When the government invaded our kitchens

Governments have a long history of interest in their citizens’ diets

Photograph: iStock

Photograph: iStock


January is the month when we try to compensate for the season of excess with weeks of deprivation. The more sensible among us revert to the only dietary advice that has never fully gone out of fashion: moderation. Many of us will become prey to the circling vultures of fad diets or extreme exercise programmes.

The Department of Health launched a new food pyramid in December, perhaps in an effort to upstage the often dubious nutritional advice we usually receive at this time of year. Its most radical change was to place fruits and vegetables at the bottom of the pyramid (instead of grains) and to strongly suggest that foods high in salt, fat, and sugar should be consumed only once per week.

Before you calculate how many years worth of salt, fat, and sugar you consumed in December, it might be worth considering the history of governmental interest in your diet.

While nutrition was always a concern of medicine, diet emerged as a public health concern most strongly in the 20th century. Driving this interest were social and scientific changes.

In science, a greater understanding of the chemical components of food was coupled with physiology to change how scientists understood the process of converting food into fuel for the body. The discovery that certain compounds in food (named “vitamins” in 1906) were necessary to prevent disease is one example. The two World Wars led to widespread concerns in Europe and America about the health of young men and the effects of food shortages.

During the 1930s, governments, scientists and the health committee of the newly established League of Nations used this research to set down nutritional guidelines. Although the daily requirements for calories and trace nutrients have been modified, a food package label essentially rehearses this way of thinking about dietary health.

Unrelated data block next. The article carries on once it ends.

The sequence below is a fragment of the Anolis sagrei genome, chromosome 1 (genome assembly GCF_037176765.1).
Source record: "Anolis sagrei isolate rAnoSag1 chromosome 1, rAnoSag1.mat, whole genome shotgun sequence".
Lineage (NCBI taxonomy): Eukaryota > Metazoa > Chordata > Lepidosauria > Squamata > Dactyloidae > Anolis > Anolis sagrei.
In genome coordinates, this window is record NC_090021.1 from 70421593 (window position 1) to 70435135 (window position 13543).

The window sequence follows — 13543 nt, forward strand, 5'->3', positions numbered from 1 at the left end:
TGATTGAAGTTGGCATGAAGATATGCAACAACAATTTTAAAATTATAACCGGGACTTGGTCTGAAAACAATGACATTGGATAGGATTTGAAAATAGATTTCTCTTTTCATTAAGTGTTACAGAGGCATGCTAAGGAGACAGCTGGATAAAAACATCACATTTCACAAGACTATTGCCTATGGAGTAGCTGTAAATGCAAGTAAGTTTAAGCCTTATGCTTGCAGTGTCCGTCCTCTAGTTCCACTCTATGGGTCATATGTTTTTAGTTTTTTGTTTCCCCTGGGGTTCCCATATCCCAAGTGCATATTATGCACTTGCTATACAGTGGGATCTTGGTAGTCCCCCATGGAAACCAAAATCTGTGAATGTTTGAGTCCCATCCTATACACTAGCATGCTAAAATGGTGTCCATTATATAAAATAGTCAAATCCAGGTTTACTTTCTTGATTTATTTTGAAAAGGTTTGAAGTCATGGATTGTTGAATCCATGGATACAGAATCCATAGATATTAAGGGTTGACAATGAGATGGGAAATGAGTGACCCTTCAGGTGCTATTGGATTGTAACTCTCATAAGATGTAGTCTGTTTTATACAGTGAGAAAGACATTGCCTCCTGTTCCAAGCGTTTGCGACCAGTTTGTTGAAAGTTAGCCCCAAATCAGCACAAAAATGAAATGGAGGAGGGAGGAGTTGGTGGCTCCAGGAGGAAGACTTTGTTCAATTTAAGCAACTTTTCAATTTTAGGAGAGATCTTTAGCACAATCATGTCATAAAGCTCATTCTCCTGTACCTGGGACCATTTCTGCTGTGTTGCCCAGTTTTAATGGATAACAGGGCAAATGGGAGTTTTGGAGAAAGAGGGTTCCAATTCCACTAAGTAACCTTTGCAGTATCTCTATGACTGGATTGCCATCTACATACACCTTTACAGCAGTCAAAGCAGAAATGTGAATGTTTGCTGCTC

Nutritional components

nutritional status

The report (published in parts up to 1953) boldly stated that “a food policy to ensure proper nutrition for all sections of the population must be considered as an integral part of the general policy of public health”. To guide such a policy, the survey attempted to determine what the nation was eating and how it might be improved. The survey covered rural and urban dwellers of all classes, although a special emphasis was placed on the poor living in the Dublin slums and in the “congested districts” of rural areas.

The survey studied almost 3,000 families by sending female investigators to interview housewives and weigh and measure all the food in the house. The investigators returned at several weekly intervals to weigh and measure food. The nutritional components of these foods were calculated and used to determine whether members of the household were getting enough calories and nutrients.

Most families consumed sufficient calories, but the authors of the report were not happy with their diets. People consumed far more sugar per week (by weight) than they did fruit. Vegetables other than the potato were limited. The report suggested that nutrient deficiencies were being masked by the high levels of nutrients in the black bread (with 90 per cent of the grain included) produced to cope with a shortage of wheat.

Reliance on so-called “bread and spread” meals was high. In the Dublin slums, for example, nearly 50 per cent of all meals consisted of bread and spread, whereas in the congested rural districts a reliance on bread and spread varied with the seasons, but was still alarming: often only one meal per day contained vegetables and protein.

These districts also had the lowest rate of meat consumption in the entire country. Poverty in postwar Ireland was a barrier to proper nutrition for all, but the report also suggested that education could help to improve diets by suggesting which foods were most nutritious.

Despite a widespread interest in nutrition for public health, governments across the world have had more success in recording diets than in changing them.

In 1992 the United States department of agriculture created the food pyramid in order to represent what proportion of people’s diets should be made up of different types of food. The pyramid has since been debated, adjusted and copied in other countries (including Ireland), although its level of influence on our food intake is open to question.

Juliana Adelman lectures in history at Dublin City University

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